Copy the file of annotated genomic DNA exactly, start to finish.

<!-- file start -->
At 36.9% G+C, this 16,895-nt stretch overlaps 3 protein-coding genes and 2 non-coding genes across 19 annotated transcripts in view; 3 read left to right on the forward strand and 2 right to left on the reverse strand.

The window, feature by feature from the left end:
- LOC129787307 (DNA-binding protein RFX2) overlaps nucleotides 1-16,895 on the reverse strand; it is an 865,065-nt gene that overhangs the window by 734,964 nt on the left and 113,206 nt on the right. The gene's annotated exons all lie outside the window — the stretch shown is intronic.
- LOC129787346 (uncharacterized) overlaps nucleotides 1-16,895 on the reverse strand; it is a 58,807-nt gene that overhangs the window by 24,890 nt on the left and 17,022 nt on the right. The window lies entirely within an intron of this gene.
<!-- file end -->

At 36.9% G+C, this 16,895-nt stretch overlaps 3 protein-coding genes and 2 non-coding genes across 19 annotated transcripts in view; 3 read left to right on the forward strand and 2 right to left on the reverse strand.

The window, feature by feature from the left end:
- LOC129787307 (DNA-binding protein RFX2) overlaps nucleotides 1-16,895 on the reverse strand; it is an 865,065-nt gene that overhangs the window by 734,964 nt on the left and 113,206 nt on the right. The gene's annotated exons all lie outside the window — the stretch shown is intronic.
- LOC129787346 (uncharacterized) overlaps nucleotides 1-16,895 on the reverse strand; it is a 58,807-nt gene that overhangs the window by 24,890 nt on the left and 17,022 nt on the right. The window lies entirely within an intron of this gene.